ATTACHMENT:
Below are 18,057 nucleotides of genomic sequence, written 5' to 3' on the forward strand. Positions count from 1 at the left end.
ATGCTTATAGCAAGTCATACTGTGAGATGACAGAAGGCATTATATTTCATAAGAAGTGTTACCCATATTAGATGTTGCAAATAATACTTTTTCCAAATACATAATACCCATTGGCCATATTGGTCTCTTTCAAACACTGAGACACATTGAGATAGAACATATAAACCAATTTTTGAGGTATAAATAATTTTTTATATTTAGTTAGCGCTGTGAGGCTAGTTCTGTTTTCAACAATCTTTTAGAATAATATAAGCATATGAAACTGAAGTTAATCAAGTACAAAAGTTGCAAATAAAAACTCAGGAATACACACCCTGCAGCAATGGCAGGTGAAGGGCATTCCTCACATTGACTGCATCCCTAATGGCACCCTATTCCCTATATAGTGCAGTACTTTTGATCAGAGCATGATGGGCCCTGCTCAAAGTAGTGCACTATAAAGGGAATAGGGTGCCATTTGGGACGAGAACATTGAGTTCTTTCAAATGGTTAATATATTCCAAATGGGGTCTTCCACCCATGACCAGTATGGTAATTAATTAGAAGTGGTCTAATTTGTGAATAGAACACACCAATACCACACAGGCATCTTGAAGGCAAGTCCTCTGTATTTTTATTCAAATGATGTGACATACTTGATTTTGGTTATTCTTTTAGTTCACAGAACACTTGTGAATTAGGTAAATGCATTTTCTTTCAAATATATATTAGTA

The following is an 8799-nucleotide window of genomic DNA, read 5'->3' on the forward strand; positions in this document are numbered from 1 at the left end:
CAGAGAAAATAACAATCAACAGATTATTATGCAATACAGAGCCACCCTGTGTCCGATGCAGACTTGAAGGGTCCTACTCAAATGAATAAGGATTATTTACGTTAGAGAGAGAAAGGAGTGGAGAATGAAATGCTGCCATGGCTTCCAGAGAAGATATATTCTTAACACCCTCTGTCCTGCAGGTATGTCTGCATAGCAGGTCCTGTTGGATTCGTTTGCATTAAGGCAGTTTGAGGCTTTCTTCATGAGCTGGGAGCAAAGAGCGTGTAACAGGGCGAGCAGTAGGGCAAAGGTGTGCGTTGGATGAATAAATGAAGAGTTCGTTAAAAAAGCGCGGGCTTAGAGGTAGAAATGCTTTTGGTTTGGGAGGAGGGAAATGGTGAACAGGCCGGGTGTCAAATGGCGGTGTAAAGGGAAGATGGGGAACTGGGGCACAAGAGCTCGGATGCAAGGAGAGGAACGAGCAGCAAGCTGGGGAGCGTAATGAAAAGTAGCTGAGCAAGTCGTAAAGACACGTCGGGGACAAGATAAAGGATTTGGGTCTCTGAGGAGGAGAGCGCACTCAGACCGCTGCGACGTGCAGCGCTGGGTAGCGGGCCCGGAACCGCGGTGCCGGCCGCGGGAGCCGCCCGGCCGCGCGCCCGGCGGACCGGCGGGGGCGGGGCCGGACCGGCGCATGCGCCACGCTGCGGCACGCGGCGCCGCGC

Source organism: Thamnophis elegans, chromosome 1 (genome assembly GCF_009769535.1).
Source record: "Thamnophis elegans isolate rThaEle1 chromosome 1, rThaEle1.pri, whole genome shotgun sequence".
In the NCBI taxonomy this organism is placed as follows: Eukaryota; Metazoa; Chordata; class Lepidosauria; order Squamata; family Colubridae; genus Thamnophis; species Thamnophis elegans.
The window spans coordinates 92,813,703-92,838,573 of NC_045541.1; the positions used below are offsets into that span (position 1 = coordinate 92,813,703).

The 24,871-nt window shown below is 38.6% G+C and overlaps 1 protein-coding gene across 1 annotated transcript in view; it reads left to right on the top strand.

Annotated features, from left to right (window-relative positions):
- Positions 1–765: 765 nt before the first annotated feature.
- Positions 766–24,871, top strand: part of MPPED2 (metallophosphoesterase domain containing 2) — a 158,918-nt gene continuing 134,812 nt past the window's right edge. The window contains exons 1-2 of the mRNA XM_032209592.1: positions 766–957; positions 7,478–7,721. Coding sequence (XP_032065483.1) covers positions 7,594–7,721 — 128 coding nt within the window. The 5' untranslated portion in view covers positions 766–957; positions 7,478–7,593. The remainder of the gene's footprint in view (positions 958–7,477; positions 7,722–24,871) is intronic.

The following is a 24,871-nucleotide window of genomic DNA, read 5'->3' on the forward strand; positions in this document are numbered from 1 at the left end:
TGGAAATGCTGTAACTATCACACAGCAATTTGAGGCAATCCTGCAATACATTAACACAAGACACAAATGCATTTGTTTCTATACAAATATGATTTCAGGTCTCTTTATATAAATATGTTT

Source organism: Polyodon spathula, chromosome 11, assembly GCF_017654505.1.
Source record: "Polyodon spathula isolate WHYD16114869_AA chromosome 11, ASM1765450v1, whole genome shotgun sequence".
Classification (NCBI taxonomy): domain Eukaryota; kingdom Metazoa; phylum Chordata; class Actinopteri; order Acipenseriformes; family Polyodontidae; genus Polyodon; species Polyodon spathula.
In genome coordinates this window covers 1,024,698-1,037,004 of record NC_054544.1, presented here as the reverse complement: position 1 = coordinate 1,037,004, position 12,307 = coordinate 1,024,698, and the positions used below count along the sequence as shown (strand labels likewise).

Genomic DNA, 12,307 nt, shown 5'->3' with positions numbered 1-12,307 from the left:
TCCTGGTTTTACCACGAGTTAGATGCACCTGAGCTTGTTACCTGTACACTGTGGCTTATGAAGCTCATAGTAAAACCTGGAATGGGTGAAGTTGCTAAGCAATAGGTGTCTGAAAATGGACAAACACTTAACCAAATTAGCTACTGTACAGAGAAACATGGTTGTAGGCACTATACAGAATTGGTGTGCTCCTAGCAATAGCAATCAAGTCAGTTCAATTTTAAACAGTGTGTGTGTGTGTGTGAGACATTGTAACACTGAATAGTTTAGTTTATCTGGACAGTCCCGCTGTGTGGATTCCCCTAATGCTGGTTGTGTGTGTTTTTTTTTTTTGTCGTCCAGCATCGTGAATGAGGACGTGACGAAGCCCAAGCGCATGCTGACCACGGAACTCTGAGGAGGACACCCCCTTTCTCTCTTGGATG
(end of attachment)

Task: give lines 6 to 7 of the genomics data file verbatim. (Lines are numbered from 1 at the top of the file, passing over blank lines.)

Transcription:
Source record: "Thamnophis elegans isolate rThaEle1 chromosome 1, rThaEle1.pri, whole genome shotgun sequence".
In the NCBI taxonomy this organism is placed as follows: Eukaryota; Metazoa; Chordata; class Lepidosauria; order Squamata; family Colubridae; genus Thamnophis; species Thamnophis elegans.